With the banking crash then threatening nation-state solvency across Europe 7 years later, Mario Draghi breached another impossible rule...and vowed to "do whatever it takes" to preserve the currency union. That meant "printing whatever it takes".
 
You can see the effect of Mario's soothing balm on Italy's BTP yield spread on our chart at the top. It also calmed the gold price. Bullion set a new all-time Euro high that very day, slipping pretty much non-stop for the next 2 years.
 
Now in 2018, and on the cusp of another voter-versus-Euro-rules showdown, the gold price in Euros trades at more than €1100 per ounce, beating pretty much any stock market you can name, never mind any currency or major commodity, since the eve of the financial crash.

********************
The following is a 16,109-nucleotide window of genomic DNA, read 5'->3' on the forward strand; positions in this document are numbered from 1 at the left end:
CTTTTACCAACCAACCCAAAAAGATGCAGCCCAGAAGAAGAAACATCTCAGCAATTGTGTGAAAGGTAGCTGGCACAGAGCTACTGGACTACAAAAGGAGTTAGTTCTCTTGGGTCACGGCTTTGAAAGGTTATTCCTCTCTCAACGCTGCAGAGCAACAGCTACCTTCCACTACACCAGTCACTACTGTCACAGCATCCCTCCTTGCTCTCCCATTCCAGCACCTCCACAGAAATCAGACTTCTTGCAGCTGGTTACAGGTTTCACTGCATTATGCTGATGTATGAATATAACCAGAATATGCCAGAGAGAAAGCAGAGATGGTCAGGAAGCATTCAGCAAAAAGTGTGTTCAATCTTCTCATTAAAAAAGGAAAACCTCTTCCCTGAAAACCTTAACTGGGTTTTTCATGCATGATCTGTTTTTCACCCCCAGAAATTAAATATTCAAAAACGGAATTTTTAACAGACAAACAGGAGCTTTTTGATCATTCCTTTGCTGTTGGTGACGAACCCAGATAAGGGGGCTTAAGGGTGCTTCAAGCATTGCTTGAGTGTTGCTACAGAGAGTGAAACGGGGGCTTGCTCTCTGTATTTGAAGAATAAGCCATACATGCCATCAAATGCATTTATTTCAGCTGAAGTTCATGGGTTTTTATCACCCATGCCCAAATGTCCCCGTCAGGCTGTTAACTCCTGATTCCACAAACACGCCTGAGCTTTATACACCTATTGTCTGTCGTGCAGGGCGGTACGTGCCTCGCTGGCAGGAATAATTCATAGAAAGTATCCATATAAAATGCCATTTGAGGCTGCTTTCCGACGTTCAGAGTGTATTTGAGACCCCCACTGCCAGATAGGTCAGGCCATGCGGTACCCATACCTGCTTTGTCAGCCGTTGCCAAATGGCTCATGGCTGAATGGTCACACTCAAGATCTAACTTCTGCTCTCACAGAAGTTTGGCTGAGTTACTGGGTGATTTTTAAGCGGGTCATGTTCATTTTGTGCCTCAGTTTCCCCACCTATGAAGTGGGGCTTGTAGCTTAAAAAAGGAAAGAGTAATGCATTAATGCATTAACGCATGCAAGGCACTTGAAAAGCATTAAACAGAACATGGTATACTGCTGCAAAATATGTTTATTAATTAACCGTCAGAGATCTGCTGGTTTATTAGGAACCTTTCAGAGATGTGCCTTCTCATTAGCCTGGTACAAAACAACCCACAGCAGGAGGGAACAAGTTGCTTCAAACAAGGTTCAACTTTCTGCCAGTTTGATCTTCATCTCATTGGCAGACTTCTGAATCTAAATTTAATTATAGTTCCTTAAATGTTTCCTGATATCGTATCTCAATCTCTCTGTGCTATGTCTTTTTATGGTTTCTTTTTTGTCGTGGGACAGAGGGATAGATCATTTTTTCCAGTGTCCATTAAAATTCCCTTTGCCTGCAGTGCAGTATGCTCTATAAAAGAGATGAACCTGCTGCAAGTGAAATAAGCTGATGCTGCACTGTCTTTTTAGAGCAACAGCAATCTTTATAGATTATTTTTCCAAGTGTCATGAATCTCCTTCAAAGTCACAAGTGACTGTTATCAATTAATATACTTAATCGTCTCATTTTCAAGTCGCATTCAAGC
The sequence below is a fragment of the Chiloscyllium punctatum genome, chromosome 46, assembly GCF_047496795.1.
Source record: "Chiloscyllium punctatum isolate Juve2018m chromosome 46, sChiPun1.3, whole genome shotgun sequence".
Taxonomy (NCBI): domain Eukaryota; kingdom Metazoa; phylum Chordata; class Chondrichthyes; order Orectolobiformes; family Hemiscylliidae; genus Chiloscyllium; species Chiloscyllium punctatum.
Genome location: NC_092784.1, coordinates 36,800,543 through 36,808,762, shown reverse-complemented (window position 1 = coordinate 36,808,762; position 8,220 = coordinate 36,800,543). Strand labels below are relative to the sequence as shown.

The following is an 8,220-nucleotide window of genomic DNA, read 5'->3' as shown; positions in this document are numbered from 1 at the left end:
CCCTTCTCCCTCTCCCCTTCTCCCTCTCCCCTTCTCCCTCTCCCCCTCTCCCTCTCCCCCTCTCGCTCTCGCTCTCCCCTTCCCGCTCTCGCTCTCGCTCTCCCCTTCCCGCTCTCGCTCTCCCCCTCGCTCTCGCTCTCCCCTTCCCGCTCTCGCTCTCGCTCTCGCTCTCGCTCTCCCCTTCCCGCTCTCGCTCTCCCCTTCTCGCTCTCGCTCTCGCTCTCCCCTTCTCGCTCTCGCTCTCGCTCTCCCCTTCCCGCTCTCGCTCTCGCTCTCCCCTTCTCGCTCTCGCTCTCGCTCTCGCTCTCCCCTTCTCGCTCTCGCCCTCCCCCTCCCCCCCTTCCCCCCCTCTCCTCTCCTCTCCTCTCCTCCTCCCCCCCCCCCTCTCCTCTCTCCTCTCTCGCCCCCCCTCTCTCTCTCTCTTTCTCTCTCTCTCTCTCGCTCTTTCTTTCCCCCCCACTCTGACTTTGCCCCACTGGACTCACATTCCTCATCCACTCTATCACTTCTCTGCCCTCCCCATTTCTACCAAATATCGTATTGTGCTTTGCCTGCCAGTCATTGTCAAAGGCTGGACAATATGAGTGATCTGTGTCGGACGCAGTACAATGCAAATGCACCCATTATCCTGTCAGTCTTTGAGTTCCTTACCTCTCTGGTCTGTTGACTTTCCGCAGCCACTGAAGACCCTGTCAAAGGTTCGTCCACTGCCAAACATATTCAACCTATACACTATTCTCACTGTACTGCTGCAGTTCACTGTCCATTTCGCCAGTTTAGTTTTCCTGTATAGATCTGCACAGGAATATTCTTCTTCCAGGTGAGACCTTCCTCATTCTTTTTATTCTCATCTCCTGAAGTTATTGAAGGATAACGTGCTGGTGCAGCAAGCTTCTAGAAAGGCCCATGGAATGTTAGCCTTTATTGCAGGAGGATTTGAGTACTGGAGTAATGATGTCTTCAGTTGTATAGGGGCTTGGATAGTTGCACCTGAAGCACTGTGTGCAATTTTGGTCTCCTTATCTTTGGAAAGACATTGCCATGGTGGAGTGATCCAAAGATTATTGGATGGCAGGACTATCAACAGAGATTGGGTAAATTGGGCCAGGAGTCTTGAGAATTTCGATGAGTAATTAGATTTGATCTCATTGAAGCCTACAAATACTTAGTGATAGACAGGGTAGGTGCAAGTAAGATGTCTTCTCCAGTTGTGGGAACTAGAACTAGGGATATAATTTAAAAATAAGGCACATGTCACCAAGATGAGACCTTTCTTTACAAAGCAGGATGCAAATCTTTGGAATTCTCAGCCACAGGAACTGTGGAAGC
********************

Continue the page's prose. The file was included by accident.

If the voters of Italy won't do as they're told, we guess they'll tell the Eurozone what it must to do to preserve the union. Yet again, that will no doubt mean further monetary largesse from the ECB, just as soon as the threat of Euro break-up overcomes German resistance once more, and Italy's voters again accept what are so laughably called the "rules".

Adrian Ash is director of research at BullionVault, the physical gold and silver market for private investors online. Formerly head of editorial at London's top publisher of private-investment advice, he was City correspondent for The Daily Reckoning from 2003 to 2008, and is now a regular contributor to many leading analysis sites including Forbes and a regular guest on BBC national and international radio and television news. Adrian's views on the gold market have been sought by the Financial Times and Economist magazine in London; CNBC, Bloomberg and TheStreet.com in New York; Germany's Der Stern; Italy's Il Sole 24 Ore, and many other respected finance publications.

See the full archive of Adrian Ash articles on GoldNews.